Had all the inmates in the house, where the newly-married young woman was found dead, been charged with the murder of the deceased by incorporating Section 34 IPC, the case would have stood on a different footing and they could have all been held liable to explain, by application of Section 106 of the Act of 1872, observed the high court.
The High Court of Manipur has set aside the conviction of a man, who was sentenced to rigorous life imprisonment for killing his wife by the Imphal West Sessions Court on 18 April 2018.
Setting accused Ngangbam Premjit Singh at liberty in the murder case, a division bench of high court Chief Justice Sanjay Kumar and Justice MV Muralidaran observed that the Sessions Court erred in applying Section 106 of the Act of 1872 in its judgement convicting the accused for killing his wife.
The case is in connection with the untimely death of Yumlembam (Ningol) Ngangbam (Ongbi) Latabi Devi, a newly wedded young woman of about 20 years of age, who died at her matrimonial home due to suspected strangulation on 2 March 2013. Her husband Ngangbam Premjit Singh was charged with her murder. Ngangbam Ibobi Singh and Ngangbam (Ongbi) Channou Devi, his parents, were charged with offences punishable under Section 109 IPC read with Section 34 IPC and Section 498-A IPC read with Section 34 IPC.
In its 3 November 2022 judgment, the high court observed that in the case on hand, though the Sessions Court pressed into service Section 106 of the Act of 1872 and held that the accused husband failed to explain as to what happened within the house where he was with the deceased wife after he returned home at about 9.30 am., this approach completely overlooked the fact that the accused husband was not alone at home with the deceased as his parents were also there with them.
The HC said, “It was not a case where he alone could have offered an explanation as to what happened within the four walls of the matrimonial home. All the more so, when he claimed that he had gone to the ground behind the house for some time and that claim remained untested. Unless it was shown, in no uncertain terms, that it was the accused husband alone who remained within the bedroom with his wife all through, the question of imposing the burden upon him under Section 106 of the Act of 1872 would not arise. The Sessions Court, therefore, erred in applying Section 106 of the Act of 1872.”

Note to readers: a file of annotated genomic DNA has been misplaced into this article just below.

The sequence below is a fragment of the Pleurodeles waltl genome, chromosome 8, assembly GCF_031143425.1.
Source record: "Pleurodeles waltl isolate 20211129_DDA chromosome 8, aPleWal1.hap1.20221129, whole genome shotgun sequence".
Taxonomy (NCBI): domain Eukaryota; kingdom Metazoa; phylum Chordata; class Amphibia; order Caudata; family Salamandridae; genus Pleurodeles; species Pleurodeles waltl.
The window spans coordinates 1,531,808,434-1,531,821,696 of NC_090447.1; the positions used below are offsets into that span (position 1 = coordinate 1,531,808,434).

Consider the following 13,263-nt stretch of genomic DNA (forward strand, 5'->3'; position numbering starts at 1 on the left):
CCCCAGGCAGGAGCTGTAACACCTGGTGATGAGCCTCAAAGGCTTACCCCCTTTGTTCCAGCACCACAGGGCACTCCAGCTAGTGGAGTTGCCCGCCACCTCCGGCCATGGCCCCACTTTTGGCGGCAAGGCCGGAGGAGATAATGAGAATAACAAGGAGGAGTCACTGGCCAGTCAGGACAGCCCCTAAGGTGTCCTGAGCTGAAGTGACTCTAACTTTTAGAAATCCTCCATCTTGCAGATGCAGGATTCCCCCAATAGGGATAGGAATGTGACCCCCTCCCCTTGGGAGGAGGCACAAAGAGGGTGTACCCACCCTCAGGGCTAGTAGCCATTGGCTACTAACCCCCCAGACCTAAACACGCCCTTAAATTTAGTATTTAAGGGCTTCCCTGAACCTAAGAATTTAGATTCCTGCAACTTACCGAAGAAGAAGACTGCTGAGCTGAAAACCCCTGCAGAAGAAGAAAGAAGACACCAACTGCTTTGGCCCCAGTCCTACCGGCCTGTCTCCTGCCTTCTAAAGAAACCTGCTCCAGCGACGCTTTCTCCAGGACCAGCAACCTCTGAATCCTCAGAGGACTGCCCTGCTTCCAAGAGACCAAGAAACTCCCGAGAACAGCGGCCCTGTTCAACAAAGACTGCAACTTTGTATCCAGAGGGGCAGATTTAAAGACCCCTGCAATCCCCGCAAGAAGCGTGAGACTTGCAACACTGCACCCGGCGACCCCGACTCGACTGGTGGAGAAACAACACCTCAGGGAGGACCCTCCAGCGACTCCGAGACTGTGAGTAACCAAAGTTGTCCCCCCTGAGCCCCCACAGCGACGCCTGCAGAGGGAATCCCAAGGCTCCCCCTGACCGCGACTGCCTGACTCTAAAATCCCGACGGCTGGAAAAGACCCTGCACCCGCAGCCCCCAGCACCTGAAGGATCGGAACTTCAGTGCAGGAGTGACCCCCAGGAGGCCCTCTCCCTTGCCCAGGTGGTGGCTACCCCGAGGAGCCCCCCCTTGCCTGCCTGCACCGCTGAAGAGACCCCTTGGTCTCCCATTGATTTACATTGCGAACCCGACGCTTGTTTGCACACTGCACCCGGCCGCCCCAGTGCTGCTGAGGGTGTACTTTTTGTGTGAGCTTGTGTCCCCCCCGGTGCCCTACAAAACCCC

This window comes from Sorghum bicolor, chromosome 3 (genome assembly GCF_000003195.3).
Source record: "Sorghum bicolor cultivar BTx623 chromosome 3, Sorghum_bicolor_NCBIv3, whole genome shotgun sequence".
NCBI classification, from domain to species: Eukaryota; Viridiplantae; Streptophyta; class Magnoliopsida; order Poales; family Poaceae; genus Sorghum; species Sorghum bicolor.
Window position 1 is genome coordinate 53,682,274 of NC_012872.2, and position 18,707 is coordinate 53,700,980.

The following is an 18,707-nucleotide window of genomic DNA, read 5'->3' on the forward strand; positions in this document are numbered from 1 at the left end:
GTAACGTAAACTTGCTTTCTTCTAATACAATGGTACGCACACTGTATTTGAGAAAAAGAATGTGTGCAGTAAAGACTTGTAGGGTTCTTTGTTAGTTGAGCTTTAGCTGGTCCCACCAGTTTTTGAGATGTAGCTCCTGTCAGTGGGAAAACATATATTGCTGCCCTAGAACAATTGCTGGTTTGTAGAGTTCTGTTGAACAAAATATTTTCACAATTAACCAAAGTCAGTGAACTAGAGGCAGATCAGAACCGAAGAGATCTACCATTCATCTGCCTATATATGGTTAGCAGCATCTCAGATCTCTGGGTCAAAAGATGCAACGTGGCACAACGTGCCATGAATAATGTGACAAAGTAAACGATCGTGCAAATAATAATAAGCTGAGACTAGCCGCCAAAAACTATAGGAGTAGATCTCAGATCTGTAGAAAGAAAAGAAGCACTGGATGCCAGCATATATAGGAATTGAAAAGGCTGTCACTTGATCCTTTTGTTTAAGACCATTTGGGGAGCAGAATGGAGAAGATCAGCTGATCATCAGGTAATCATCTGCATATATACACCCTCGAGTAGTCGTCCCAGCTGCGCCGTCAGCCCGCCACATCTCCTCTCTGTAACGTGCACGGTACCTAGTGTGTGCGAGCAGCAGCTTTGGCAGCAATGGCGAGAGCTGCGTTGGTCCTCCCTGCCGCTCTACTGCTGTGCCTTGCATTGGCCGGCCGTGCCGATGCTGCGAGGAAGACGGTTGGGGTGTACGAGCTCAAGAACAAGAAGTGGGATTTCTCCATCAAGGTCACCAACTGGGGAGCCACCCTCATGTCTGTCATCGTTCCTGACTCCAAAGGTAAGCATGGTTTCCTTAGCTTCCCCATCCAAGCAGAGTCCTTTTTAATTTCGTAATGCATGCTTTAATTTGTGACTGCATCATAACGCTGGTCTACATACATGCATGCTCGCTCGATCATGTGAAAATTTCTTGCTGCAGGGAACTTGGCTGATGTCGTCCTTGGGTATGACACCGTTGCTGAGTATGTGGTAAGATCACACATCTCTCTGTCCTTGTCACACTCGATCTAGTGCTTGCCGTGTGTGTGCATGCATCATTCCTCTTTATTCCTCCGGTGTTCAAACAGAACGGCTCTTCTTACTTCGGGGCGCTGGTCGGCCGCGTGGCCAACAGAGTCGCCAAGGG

However, Public Prosecutor Athouba Khaidem contented that when an offence like murder is committed within the secrecy of a house, the initial burden to establish a case would be upon the prosecution but the nature and amount of evidence to be led by it to establish the charge cannot be of the same degree as is required in other cases of circumstantial evidence.
He cited Trimukh Maroti Kirkan vs. State of Maharastra [(2006) 10 SCC 681] in support of his contention. He pointed out that it was held in the judgment that the burden would be of a comparatively lighter character and in view of Section 106 of the Act of 1872, there would be a corresponding burden on the inmates of the house to give a cogent explanation as to how the crime was committed and they cannot get away by simply keeping quiet and offering no explanation on the supposed premise that the burden to establish the case lies entirely upon the prosecution.
“The Supreme Court also held that in a case based on circumstantial evidence where no eye-witness account is available, when incriminating circumstances are put to the accused but the accused either offers no explanation or offers an explanation which is found to be untrue, then the same becomes an additional link in the chain of circumstances to make it complete,” he asserted.
However, the high court observed that this decision is of no avail to the State as it was not only the accused husband who was within the house but also his parents. Significantly, they were not even charged with the offence of murder but only with abetment under Section 109 IPC. In terms of the law laid down by the Supreme Court, a duty is cast upon all the inmates to explain what had happened within the four walls of the house but when the charge against them was not the same, the picture is entirely different, it added.
The high court further said, “Had all the inmates been charged with the murder of the deceased by incorporating Section 34 IPC, the case would have stood on a different footing and they could have all been held liable to explain, by application of Section 106 of the Act of 1872.” That being not the case presently, the accused husband cannot alone be burdened with the duty of an explanation under Section 106 of the Act of 1872 and be saddled with guilt for failing to offer one, it added.
The court declared that the conviction of Ngangbam Premjit Singh for the offence punishable under Section 302 IPC in relation to the homicidal death of his wife, Latabi Devi, cannot be sustained. “The charge against him was not proved beyond reasonable doubt and he was entitled to claim the benefit of doubt,” it said, setting aside the judgment of conviction dated 17.04.2018 passed by the Sessions Judge, Imphal West, in Sessions Trial Case No.3 of 2015/10 of 2015
In consequence, the high court also set aside the judgment of the sentence dated 18.04.2018 passed against him by the Sessions Judge, Imphal West.
The high court ordered that the fine amount, if any, paid by him shall be refunded by the State, and Ngangbam Premjit Singh shall be set at liberty forthwith unless his continued incarceration is validly required in connection with any other case.